Thai sport is part of Thai culture which has been passed on from generation to generation.    Sporting activities of Thais blend well into their agricultural way of life.    It is another form of group relationship enhancement during the cultivating and harvesting periods. Thai sport is also a form of entertainment which takes place during religious and royal ceremonies and festivals.   Thais young and old come together to participate in exciting games which are oftentimes humorous.  Thai sport reflects the Thais' way of life and their intellectual subtlety.    It is a fine bond that has bound the Thai people through a long past until today. 
Thai Boxing (Muai Thai)  
        Thai boxing is an ancient martial art handed down from generation to generation.    The fights are commonly fierce and furious.  Thai boxing is unique in which combatants use elbows, knees and bare feet as  well as gloved fists.
    A good contest is decided by application of techniques rather than brute force.      There is a pre-fight "Wai Khru" rite with traditional Thai instruments, a Java pipe, double-ended drums and cymbals, providing musical accompaniment.    Mae Mai Muai Thai 
(types of blows) is an artful science requiring years of learning.  Often as entertaining as the action in the ring is the reaction of the spectators who yell and shout encouragement to the boxers as the excitement mounts. 
Sword & Pole Fighting (Fun Daab & Krabi Kra-bong 
        This martial art once formed part of medieval military training. Before fights, contestants perform a 'Wai Khru' rite with musical accompaniment.    Excitement comes from the clashing of weapons and the music.
Boat Racing (Kaeng Ruer 
        Boat racing dated from the Aytthaya period.    Races are commonly staged during the post-rainy season months of October and November, after Kathins and presenting fresh robes to Buddhist monks.  Boats are made 
from hardwood such as Takhian.    Coloured cloth tied to the boat prow honours the guardian spirit.     Each team consists of 8 t0 10 oarsmen and a heimsman (or more in long-tailed boat racing).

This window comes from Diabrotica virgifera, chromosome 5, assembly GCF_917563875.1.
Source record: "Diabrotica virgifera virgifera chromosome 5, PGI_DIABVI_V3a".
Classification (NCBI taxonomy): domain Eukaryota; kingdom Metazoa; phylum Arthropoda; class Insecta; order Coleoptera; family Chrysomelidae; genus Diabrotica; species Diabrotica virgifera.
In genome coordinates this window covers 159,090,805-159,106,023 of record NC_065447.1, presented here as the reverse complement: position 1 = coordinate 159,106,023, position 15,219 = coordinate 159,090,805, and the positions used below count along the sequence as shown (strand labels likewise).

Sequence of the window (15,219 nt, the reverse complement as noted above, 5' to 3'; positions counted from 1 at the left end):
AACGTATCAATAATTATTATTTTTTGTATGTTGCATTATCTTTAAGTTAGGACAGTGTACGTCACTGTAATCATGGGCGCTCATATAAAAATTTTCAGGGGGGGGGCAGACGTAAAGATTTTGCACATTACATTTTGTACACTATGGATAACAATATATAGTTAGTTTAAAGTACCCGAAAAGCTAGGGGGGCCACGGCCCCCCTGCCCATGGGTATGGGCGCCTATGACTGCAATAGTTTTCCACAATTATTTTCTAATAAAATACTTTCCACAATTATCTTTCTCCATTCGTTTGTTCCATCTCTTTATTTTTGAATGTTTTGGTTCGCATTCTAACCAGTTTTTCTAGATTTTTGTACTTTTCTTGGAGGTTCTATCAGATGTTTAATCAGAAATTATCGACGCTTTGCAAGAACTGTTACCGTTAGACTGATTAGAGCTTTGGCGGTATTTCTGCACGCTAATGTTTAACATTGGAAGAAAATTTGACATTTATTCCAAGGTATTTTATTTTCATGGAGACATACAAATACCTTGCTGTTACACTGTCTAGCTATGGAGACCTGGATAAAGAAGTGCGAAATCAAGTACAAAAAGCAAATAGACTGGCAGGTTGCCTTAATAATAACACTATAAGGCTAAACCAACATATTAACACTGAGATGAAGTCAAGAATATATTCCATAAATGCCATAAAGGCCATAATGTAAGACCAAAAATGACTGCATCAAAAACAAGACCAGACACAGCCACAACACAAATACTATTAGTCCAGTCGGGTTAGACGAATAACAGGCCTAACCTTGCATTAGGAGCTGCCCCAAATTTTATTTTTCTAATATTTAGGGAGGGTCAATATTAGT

Bull Fighting (Chon Wua 
        Bull fighting is popular in southern Thailand, and is believed to have been introduced by Portuguese traders during the Ayutthaya period. Contests are generally staged during local festivities.     Participants 
are carefully selected for their strength and skills.     The sight of bulls locking horns never fails to enthrall spectators. 
Kite Flying (Len Wow 
        Thais generally fly kites during the summer months of March through May.  Kites have been enjoyed since the 13th and 14th-century Sukhothai period.  The sport was probably most popular during the reign of King Rama IV (1851-1868), when people were granted royal permission to fly kites at Bangkok's Phra Men Ground next to the Grand Palace.    There are two types of kites, those designed for display, and those designed for fighting.    The latter types are the Pak-Pao and the Chula.
Thai Chess (Mak Ruk Thai) 
        Thai chess is believed to have originated from Indian chess, and may have been used to plan military strategies.    Thai chess requires a square board.     Opponents each have six types of chessmen:Khun (king), Khon, Met, Ma (horse), Rua (boat) and Bia (pawn). Players move the chessmen until the Khun of one player is "cornered". Thai chess provides intellectual pleasure, and sharpens rapid calculation and decision-making. 
Takro Lot Huang (Kicking a Rattan Ball)  
        This game is played during leisure time, the SongKran festival, ordination ceremonies and other festive occasions.      Styles of hitting the ball into the hoop are classified in three classes, namely the front hit, the side hit, and the rear hit.